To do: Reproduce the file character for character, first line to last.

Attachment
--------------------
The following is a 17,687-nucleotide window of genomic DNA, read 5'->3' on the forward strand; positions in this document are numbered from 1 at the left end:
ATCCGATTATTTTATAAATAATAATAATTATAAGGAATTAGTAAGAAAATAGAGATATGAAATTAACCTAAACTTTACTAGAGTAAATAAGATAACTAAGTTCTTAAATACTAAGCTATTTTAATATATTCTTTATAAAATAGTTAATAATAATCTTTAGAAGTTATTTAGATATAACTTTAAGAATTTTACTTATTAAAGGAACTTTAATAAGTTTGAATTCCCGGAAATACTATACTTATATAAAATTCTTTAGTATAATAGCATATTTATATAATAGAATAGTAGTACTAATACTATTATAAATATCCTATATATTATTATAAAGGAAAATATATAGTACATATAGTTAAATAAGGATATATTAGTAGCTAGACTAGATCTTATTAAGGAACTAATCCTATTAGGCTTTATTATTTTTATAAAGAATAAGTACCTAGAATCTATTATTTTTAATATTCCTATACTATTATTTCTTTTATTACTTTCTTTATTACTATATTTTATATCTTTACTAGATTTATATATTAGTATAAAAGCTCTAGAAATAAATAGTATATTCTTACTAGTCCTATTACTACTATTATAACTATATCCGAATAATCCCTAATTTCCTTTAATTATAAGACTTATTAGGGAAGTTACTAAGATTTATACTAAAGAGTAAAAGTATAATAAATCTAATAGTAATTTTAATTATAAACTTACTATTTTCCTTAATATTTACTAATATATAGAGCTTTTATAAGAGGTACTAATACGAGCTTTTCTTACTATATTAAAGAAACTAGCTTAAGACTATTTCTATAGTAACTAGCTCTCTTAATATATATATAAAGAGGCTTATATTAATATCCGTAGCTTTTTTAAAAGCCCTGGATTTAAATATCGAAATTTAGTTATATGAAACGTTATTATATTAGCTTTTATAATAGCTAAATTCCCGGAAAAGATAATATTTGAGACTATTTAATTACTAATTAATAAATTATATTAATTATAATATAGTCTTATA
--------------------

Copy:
The following is a 17,687-nucleotide window of genomic DNA, read 5'->3' on the forward strand; positions in this document are numbered from 1 at the left end:
ATCCGATTATTTTATAAATAATAATAATTATAAGGAATTAGTAAGAAAATAGAGATATGAAATTAACCTAAACTTTACTAGAGTAAATAAGATAACTAAGTTCTTAAATACTAAGCTATTTTAATATATTCTTTATAAAATAGTTAATAATAATCTTTAGAAGTTATTTAGATATAACTTTAAGAATTTTACTTATTAAAGGAACTTTAATAAGTTTGAATTCCCGGAAATACTATACTTATATAAAATTCTTTAGTATAATAGCATATTTATATAATAGAATAGTAGTACTAATACTATTATAAATATCCTATATATTATTATAAAGGAAAATATATAGTACATATAGTTAAATAAGGATATATTAGTAGCTAGACTAGATCTTATTAAGGAACTAATCCTATTAGGCTTTATTATTTTTATAAAGAATAAGTACCTAGAATCTATTATTTTTAATATTCCTATACTATTATTTCTTTTATTACTTTCTTTATTACTATATTTTATATCTTTACTAGATTTATATATTAGTATAAAAGCTCTAGAAATAAATAGTATATTCTTACTAGTCCTATTACTACTATTATAACTATATCCGAATAATCCCTAATTTCCTTTAATTATAAGACTTATTAGGGAAGTTACTAAGATTTATACTAAAGAGTAAAAGTATAATAAATCTAATAGTAATTTTAATTATAAACTTACTATTTTCCTTAATATTTACTAATATATAGAGCTTTTATAAGAGGTACTAATACGAGCTTTTCTTACTATATTAAAGAAACTAGCTTAAGACTATTTCTATAGTAACTAGCTCTCTTAATATATATATAAAGAGGCTTATATTAATATCCGTAGCTTTTTTAAAAGCCCTGGATTTAAATATCGAAATTTAGTTATATGAAACGTTATTATATTAGCTTTTATAATAGCTAAATTCCCGGAAAAGATAATATTTGAGACTATTTAATTACTAATTAATAAATTATATTAATTATAATATAGTCTTATA